O-fish-al Art Recap: High Art Edition

A long time ago, in the far off land of social media, the Getty Museum issued a challenge to the countless isolated people of the world. Their summons was simple, “re-create your favorite art using objects and people lying around your home.” This activity was inspired by the instagram account ‘Between Art and Quarantine’ (@tussenkunstenquarantaine) and resulted in thousands of quarantined people participating in a worldwide artistic event. The #SundayFishSketch joined the fun and issued a similar challenge, but with a twist. Recreate a work of art, but incorporate a fish. The #SundayFishSketch community went all out, their creativity had no boundaries, and the hashtag enjoyed the most posts for a theme to-date. Continue reading for some of the highlights, including information on the original art pieces that were reimagined by our artists.

Lets Getty It On

Anna Gaskill brought us a Blackbelly rosefish version of ‘The Scream of Nature,’ originally created by Edvard Munch in 1893. Munch painted this work after an evening out with some friends, during which the sky turned red. At that point he recalled sensing a scream passing through nature, and this art piece was the result of the incident. Munch ended up producing multiple versions of the piece, and there are many theories as to why the sky turned red that evening. Others speculate on the inspiration behind the screaming figure in the artwork. In Anna’s version, we can clearly see why this rosefish is ‘screaming,’ the shark lurking in the background.

Fabiana Ferracina is the artist of our second iconic piece, a Blue shark version of the ‘Old Guitarist.’ Painted in 1903-1904 by Pablo Picasso, this piece was completed during his ‘blue period,’ and is thought to have been influenced greatly by the recent suicide of a friend, Picasso’s poor standard of living, and artistic modernism, impressionism, and symbolism. In Fabiana’s rendering we see a shark in his ‘blue period’ too and Fabiana does a great job with the style and painting a shark with a melancholy face.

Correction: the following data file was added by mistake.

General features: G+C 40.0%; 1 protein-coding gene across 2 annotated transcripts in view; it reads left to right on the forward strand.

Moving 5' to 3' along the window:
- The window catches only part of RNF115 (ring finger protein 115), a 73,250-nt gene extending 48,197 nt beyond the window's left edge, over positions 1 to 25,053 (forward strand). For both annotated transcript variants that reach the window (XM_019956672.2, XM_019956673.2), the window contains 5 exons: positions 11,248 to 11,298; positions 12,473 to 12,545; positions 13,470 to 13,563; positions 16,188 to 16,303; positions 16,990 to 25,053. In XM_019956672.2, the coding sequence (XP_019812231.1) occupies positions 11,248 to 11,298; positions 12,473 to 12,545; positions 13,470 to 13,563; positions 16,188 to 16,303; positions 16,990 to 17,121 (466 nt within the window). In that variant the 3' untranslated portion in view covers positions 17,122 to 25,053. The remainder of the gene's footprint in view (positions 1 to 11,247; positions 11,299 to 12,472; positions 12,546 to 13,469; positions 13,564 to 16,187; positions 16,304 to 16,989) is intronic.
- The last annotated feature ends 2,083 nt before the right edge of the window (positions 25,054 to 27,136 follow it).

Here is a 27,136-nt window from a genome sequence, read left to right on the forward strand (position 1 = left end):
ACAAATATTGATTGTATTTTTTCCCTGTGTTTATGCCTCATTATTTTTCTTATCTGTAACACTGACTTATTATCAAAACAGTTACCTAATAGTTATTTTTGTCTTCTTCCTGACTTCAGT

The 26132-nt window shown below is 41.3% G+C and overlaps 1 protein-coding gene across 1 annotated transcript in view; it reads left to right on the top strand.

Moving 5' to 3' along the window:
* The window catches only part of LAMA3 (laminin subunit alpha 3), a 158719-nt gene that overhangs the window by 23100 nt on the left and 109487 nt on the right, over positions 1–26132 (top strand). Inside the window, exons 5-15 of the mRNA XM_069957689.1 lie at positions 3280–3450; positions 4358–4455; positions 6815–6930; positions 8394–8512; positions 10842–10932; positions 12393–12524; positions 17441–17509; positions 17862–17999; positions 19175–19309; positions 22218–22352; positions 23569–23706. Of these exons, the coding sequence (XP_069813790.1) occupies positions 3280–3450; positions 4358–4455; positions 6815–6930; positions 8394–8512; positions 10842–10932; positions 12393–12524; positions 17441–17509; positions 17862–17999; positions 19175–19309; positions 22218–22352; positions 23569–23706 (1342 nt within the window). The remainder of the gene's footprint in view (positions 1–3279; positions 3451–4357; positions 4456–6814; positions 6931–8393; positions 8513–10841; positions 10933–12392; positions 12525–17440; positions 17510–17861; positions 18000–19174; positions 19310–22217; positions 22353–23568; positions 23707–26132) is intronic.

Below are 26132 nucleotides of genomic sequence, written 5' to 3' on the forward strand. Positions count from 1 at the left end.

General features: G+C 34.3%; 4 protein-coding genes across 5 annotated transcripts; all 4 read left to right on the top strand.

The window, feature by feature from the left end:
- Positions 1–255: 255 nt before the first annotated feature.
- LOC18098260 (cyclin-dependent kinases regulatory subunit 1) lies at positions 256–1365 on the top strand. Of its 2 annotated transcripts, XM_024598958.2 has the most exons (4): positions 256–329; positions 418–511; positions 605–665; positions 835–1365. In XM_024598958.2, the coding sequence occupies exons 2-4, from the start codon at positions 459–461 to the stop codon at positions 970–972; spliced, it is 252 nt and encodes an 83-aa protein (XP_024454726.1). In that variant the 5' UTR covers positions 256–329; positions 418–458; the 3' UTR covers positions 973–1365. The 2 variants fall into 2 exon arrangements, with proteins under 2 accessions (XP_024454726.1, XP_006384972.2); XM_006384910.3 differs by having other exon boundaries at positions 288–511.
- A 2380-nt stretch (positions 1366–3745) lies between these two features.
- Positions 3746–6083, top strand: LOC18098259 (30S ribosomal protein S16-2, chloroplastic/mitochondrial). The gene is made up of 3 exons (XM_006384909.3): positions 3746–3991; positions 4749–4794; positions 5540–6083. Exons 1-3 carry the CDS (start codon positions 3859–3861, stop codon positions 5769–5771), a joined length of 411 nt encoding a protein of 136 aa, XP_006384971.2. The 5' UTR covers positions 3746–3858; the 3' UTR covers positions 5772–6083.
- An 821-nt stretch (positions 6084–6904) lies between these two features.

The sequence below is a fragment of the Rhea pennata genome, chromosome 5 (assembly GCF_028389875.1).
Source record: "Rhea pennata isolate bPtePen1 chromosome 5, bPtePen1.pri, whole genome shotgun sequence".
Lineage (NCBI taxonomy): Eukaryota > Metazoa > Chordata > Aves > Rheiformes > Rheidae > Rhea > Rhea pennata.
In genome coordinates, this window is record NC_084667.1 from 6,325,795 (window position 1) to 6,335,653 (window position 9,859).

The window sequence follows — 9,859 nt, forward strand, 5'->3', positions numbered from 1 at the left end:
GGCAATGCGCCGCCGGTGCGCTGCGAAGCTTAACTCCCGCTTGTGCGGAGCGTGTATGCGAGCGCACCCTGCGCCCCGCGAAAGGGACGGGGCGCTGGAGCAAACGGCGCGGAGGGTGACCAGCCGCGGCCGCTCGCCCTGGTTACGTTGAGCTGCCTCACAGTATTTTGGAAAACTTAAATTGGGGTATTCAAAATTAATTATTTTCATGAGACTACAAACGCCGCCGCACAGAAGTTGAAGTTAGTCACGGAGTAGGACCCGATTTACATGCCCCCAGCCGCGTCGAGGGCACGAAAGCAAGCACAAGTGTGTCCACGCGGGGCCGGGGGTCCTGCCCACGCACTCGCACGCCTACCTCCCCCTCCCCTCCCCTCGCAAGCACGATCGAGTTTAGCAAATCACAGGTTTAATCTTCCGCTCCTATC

Olivier Morissette supplied the third piece we are highlighting, a Lake sturgeon rendition of ‘The Kiss,’ by Gustav Klimt. Painted sometime between 1907-1908, this lavish piece of art includes gold leaf, silver, and platinum. Contrasting Picasso’s ‘blue period,’ Klimt painted this during his ‘golden period.’ Olivier’s use of sturgeons as a substitute fish in this piece is fitting, as Lake sturgeon are known to reproduce by swimming closely around each other in circles. 

Alex (prehistoric fish mom) went the Salvador Dalí route with these flatfish, reimagining Dalí’s well known work ‘The Persistence of Memory.’ Originally painted in 1931, Alex’s take using the floppy flat bodies of flatfishes works perfectly to match his surrealistic approaching of the melting clocks. I can’t think of a better group of fishes to represent it.

Our final two pieces, which garnered the most attention from the Twitter community, are actually two different representations of the same art piece. Filipe Martinho and Sarah Courchesne both reimagined ‘Girl with a Pearl Earring,’ by Johannes Vermeer. One of the oldest paintings featured in the #SundayFishSketch recreations, Vermeer painted this delicate subject around 1665. Like many artists, Vermeer was little known during life, and his work was rediscovered in the 19th century. Both Filipe and Sarah, highly skilled artists in their own right, did an amazing job recreating this piece. Filipe depicted a Pearl gourami, and Sarah a gar, both playing off the name of the piece ‘Pearl Gourami/Garl with a Pearl Earring.’

Wrap Up

If you want to participate in our fish art community, just draw a fish and post it on twitter with the #Sundayfishsketch. Are you hesitant to post because you feel like you have sketchy sketching skills? No worries, artists of all skill levels participate, and you can also refer to our previous blog post to find a step-by-step guide on how to draw a fish. 


What is it like to participate in the #SundayFishSketch? Just ask our artist of the month, John F. Tollefson (@TollefScience), teacher by day, artist by night.

How long have you been participating in the #SundayFishSketch?

Since January of 2019. So that’s about 18 months now. 

Why did you decide to participate and has it been difficult to sketch on a semi-regular basis?

I ran across the hashtag by good fortune in late 2018 and started to follow it. I took a few art classes in high school and have always loved to doodle, so I made it a New Year’s Resolution to “do more art” and #SundayFishSketch was my vehicle to make it happen. It hasn’t been much of a struggle at all! I look forward to the theme dropping on Friday and usually have a fish picked out by the end of the day. As with all things, every once in a while the motivation lags a little, but so far I have hit my goal of submitting every week. 

Do you believe your art has improved since joining the hashtag? 

I think it has, in some ways more than others. I think my colored pencil work has made some nice strides and across the board looking at the great art of others who participate, I get so many ideas on how to improve or modify what I am doing. Water colors… get back to me on that. Fun to play with, but still working on technique.   

What has been your favorite theme thus far and why? 

This is tough, there have been so many great themes – I can’t pick just one. I really enjoy the themes where participants can add a little humor into their art. The homecoming theme was great because I got my students involved. Tons of creativity in the Getty Museum Challenge, and finally the endemic/endangered/imperiled themes always bring attention to underrepresented species.

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